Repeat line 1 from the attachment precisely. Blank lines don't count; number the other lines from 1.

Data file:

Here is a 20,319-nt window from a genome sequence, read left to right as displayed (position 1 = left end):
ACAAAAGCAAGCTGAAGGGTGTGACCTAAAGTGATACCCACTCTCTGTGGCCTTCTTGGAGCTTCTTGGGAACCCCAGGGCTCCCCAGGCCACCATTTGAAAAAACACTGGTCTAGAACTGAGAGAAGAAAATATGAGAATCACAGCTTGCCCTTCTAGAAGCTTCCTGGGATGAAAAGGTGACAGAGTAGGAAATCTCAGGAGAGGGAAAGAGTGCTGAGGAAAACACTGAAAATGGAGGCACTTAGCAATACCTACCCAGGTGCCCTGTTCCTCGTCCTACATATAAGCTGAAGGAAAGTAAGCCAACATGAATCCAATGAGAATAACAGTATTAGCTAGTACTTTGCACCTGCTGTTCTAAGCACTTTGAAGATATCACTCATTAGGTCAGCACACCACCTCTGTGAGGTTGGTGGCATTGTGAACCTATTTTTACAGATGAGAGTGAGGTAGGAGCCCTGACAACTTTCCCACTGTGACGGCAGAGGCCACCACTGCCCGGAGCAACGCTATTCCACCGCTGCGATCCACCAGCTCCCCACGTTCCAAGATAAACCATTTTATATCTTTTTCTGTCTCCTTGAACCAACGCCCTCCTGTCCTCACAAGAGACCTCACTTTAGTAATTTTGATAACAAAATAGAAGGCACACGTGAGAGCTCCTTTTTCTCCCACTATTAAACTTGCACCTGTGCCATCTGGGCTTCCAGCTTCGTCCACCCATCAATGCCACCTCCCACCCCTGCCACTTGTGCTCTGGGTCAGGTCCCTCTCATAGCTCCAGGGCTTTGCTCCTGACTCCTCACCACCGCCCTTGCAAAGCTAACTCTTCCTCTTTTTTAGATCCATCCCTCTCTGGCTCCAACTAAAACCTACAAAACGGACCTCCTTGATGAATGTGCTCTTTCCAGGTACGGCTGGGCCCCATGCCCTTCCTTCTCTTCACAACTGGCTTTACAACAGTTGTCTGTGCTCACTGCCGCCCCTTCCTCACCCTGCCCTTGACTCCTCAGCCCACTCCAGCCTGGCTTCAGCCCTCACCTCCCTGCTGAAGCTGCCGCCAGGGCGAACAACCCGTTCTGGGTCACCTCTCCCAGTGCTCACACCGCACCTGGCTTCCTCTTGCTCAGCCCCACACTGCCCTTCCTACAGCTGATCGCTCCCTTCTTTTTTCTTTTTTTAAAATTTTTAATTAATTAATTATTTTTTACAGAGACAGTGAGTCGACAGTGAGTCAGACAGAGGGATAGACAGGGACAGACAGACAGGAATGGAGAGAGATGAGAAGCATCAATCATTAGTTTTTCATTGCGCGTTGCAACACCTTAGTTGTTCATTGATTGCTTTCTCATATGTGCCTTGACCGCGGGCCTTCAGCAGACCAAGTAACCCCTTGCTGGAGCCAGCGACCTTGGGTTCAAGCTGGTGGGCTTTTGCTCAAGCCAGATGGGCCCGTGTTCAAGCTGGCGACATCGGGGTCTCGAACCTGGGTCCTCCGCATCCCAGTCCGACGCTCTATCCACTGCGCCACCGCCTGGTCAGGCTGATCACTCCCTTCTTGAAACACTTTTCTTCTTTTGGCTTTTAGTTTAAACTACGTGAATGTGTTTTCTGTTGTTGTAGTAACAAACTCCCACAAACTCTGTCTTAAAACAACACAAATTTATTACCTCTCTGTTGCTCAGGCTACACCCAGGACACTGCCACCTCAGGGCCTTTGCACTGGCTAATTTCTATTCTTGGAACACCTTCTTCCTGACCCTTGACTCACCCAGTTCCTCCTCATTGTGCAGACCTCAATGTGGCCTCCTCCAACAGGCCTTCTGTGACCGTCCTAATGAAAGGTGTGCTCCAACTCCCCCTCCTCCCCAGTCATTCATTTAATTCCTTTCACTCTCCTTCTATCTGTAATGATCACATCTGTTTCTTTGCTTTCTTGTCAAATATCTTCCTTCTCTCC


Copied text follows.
Here is a 20,319-nt window from a genome sequence, read left to right as displayed (position 1 = left end):